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Carbohydrates are NOT easily converted into body fat
Friday, October 15, 2010 5:53 pm Email this article
Here is an interview I did a number of years ago with Jean-Pierre Flatt, Ph.D. about the role of carbohydrates and their conversion to body fat.
Here is why I found it so interesting.
My impression is that most people, including most doctors and most obesity researchers, believe that carbohydrates are easily converted into fat and that is why they make you fat. This is not true.
I believe this is probably the biggest myth in obesity research.
As J.P. Flatt explains, carbohydrates are NOT easily converted into fat.
I assume this is because the body does not want to waste energy doing this conversion as long as we get enough fat in our diet. One book on biochemistry notes if we get at least 10% of our calories from fat, there is very little conversion of carbohydrates to fat.
When the book “Sugar Busters” came out, the doctors who wrote the book were interviewed on television and said that “most of the fat on your body comes from carbohydrates in your diet.” This is complete nonsense. I don’t think the authors were lying. I imagine they were simply unaware of this research and assume, like everyone else, that what they were saying must be true.
There are a lot of these myths in science and medicine like this which are believed simply because people have heard it repeated so many times that they assume that they must be true when, in fact, they are not. This includes beliefs about blood pressure and blood pressure drugs, about cholesterol and cholesterol drugs, about blood sugar and diabetes drugs, about depression and antidepressants. My guess is that, unfortunately, a lot of these other myths are perpetrated by the drug companies in order to sell more drugs. This would not apply to the belief that carbs are easily converted into fat.
And by the way, the reason that carbohydrates can make you fat is not because they are converted into fat, but because the body can only store a very small amount of carbohydrates—a pound or two—but can store an unlimited amount of fat, therefore, when you eat carbohydrates, the body burns them first and tells your fat cells, “Hey guys, don’t release any fat right now, I have to burn these carbohydrates first.”
So if you’re snacking on carbs all day, it reduces the amount of fat that you burn. That is why low-carb diets work. They allow your body to burn more fat.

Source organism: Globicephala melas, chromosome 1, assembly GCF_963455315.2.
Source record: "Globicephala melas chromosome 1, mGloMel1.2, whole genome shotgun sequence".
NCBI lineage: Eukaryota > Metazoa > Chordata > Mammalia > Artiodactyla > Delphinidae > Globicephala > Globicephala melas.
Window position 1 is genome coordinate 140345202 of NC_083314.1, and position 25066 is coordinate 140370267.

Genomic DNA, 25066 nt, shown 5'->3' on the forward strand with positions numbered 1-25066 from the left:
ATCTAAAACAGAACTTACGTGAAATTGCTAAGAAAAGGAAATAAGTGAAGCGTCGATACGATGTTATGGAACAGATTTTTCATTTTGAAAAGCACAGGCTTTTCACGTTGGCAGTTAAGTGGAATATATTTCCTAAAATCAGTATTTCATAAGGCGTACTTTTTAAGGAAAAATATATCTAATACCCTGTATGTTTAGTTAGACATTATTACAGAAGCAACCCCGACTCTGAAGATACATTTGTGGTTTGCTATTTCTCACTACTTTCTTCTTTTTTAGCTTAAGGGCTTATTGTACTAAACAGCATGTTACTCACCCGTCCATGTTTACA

Jean-Pierre Flatt, Ph.D. is a leading researcher in field of energy metabolism and body weight regulation. His group was one of the first to discover than despite being a common belief, carbohydrates are not easily converted to fat in humans. In 1995 he received the McCollum Award from the American Society of Clinical Nutrition for his work on weight maintenance.
Dr. Flatt earned his Ph.D. in chemistry in Switzerland in 1959, followed by post-doctorate work at the Harvard Medical School. He was then on the faculty at the Institute of Biochemistry in Lausanne, Switzerland after which he spent six years in the Department of Nutrition Food Science at the Massachusetts Institute of Technology. Since 1973 Dr. Flatt has been Professor of Biochemistry at the University of Massachusetts Medical School in Worcester, Massachusetts.
Larry Hobbs interviewed Dr. Flatt by phone.
Hobbs: I heard one of the physician-authors of the book The Sugar Busters say that virtually all of the fat on our bodies came from sugar in our diet. Is this true?
Flatt: No, absolutely not. That is complete nonsense.
Hobbs: Are carbohydrates a major source of body fat?
Hobbs: Are carbohydrates easily converted to fat?
Flatt: No. We were the first group—well, actually the second but we didn’t know this at the time—to show excess carbohydrates are not easily converted to fat. We had young men consume a very large quantity of carbohydrates—about 500 grams or 2,000 calories in a single meal—to determined how much was converted to fat. We were surprised to find that virtually none of the excess carbohydrates were converted to fat, but were simply stored as glycogen—the storage form of sugar in the body.
Acheson KJ; Flatt JP; Jequier E. Glycogen synthesis versus lipogenesis after a 500 gram carbohydrate meal in man. Metabolism: Clinical and Experimental, 1982 Dec, 31(12):1234-40.
Hobbs: Do obese people eat more carbohydrates than they burn?
Flatt: No. The body is very efficient at balancing the amount of carbohydrates that are burned with the amount that is eaten. The same is true of protein. Protein and carbohydrate balance is maintained in all individuals, whether they are fat or thin, sedentary or athletic.
Hobbs: How much fat is made from carbohydrates?
Flatt: On a very-high carbohydrate diet you might make from 1 to 10 grams per day, but that is of no consequence. In the study I mentioned above the men still burned more fat than they made. They burned 17 grams of fat over a ten hour period. (454 grams = 1 pound.) Even under conditions of unrestricted access to food, the amount of fat made from carbohydrates is negligible. The common belief that sugar is easily converted to fat is not true.
Hobbs: Has this been verified?
Flatt: Yes. Numerous studies have shown this to be true. We also know that the amount of saturated fat and unsaturated fat found in adipose tissue reflects that amount found in the diet. This also shows that body fat comes from dietary fat and not carbohydrates.